Oregon Health & Science University Cancer Institute researcher Jeff Tyner, Ph.D., has created a way to identify proteins that are candidates for targeted therapy in acute myeloid leukemia using an assay that yields results in just four days.
This functional assay, called RAPID, because it rapidly delivers the information, has the capability of telling researchers which actual proteins from the tyrosine kinase family are contributing to an individual patient's cancer.
"If you know what protein is driving the cancer, you have the ability to target that protein and stop it. With this knowledge it may be possible to match targeted drugs with the appropriate patient. It may also be possible to identify mechanisms as to why certain leukemias respond well to therapy and why others may not. The real novelty of our work is that we have performed this assay directly on patient samples. It gets us one step closer to the clinic and personalized medicine," said Tyner, a fellow in hematology/ medical oncology, OHSU School of Medicine.
This research has several important aspects. First, it will enable researches to more quickly compile a database of mutant genes that cause cancer. That will enable better diagnosis in the future using DNA sequencing technology. Second, it is possible that this technology may, in the future, be adapted for direct clinical use for diagnostic purposes. In this manner, the RAPID screen could be run on a patient's malignant cells, and the appropriate drug could then be determined to treat that patient. Thirdly, the assay can be completed in just four days, whereas previous technologies could take months to years to yield similar information.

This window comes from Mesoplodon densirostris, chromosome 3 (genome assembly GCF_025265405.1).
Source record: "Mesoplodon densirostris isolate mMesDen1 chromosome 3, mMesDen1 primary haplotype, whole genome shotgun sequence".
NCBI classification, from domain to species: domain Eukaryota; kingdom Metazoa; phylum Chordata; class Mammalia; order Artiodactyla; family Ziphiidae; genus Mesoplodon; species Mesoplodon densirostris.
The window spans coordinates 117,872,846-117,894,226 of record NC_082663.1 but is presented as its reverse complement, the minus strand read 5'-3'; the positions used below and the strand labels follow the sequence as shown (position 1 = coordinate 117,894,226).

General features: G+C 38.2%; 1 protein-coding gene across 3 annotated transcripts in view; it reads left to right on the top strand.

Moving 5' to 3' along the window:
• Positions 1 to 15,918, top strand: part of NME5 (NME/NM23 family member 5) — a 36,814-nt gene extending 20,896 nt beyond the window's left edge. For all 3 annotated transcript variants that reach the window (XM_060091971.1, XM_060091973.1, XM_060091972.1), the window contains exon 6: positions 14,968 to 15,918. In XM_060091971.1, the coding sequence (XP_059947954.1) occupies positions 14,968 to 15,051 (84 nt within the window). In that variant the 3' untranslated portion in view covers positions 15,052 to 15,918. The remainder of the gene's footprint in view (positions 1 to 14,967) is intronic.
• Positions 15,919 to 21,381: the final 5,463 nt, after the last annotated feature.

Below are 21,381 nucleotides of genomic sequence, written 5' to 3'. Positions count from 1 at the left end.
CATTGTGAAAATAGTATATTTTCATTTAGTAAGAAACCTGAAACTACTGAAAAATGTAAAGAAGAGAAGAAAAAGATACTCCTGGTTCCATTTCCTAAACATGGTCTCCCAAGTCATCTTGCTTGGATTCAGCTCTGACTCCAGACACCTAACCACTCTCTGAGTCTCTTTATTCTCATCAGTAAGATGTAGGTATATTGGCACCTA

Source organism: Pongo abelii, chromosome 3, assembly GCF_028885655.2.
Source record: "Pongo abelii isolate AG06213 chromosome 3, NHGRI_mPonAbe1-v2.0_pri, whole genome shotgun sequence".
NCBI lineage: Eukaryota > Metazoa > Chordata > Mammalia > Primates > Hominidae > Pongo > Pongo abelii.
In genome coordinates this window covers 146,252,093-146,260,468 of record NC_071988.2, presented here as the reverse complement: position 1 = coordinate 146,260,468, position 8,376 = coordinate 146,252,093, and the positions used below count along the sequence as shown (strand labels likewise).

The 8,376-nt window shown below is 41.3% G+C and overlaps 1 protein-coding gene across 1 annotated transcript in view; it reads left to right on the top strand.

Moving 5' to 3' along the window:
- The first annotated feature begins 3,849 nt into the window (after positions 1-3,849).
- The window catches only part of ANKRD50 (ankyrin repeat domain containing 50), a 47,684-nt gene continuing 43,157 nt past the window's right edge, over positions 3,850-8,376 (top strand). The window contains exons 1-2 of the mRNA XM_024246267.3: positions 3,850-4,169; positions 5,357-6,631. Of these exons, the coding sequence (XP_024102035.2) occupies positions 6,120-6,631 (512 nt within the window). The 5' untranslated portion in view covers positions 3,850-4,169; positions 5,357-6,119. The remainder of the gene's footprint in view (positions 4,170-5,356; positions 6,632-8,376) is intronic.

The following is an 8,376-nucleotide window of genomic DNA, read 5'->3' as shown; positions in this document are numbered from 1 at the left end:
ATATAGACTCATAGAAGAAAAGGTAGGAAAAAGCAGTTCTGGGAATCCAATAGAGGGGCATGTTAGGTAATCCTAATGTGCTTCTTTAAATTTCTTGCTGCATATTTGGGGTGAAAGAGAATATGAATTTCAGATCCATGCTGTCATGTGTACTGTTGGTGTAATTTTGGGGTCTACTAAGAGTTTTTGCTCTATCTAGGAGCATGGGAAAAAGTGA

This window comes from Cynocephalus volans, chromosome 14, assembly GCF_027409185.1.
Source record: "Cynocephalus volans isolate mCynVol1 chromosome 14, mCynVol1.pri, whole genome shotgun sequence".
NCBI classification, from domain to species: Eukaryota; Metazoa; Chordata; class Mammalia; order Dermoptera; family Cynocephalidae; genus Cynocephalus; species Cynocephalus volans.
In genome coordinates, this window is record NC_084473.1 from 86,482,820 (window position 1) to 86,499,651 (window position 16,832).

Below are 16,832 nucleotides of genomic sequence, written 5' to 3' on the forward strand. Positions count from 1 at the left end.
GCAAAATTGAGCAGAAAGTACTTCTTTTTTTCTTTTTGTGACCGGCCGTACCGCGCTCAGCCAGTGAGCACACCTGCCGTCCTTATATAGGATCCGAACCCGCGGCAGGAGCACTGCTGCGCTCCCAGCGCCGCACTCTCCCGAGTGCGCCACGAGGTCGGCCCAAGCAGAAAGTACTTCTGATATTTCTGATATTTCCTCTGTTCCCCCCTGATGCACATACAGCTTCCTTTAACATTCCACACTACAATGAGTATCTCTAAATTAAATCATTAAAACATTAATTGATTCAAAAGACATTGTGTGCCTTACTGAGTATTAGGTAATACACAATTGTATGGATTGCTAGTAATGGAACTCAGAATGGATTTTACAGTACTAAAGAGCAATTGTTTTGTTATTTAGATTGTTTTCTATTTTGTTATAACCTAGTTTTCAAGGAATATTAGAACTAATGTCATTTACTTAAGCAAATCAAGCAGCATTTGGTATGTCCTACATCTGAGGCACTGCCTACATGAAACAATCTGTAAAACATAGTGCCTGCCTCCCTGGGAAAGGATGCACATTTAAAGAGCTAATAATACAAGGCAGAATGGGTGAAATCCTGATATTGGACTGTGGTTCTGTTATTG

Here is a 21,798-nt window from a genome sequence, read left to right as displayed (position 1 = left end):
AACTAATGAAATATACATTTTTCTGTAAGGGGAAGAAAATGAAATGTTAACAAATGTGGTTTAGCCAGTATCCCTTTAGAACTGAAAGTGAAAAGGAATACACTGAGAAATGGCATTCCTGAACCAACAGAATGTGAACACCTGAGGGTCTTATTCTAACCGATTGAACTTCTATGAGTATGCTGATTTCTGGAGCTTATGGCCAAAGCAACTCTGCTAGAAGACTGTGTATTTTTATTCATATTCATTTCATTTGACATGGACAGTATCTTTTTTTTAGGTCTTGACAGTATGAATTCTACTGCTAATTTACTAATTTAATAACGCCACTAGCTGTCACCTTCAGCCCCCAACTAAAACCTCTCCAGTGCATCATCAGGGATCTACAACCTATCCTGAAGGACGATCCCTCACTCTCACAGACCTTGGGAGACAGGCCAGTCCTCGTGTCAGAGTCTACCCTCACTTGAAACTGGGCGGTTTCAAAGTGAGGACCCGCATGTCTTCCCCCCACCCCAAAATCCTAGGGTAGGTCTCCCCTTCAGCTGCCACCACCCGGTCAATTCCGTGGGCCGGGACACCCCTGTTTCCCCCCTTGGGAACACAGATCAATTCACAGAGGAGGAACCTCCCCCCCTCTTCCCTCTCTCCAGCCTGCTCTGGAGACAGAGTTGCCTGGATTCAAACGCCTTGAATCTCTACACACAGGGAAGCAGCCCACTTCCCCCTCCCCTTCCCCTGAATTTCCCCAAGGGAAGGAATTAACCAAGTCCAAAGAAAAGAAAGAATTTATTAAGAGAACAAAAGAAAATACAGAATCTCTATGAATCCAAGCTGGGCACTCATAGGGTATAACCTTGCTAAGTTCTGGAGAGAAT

Tyner came about his discovery as many scientists do: trial and error and then success.
"We were initially screening for these targets by doing large-scale DNA sequencing, looking for mutations. This strategy was not as successful as we had hoped, so we decided that an assay that could functionally screen cells and give us some idea based on what killed cells and what didn't kill cells would be a better place to start. We could then work backward to find the actual mutation underlying that phenotype. RNAi (the name of the technology we use) seemed an ideal platform for this because it allows you to knock down the expression of individual genes," Tyner said.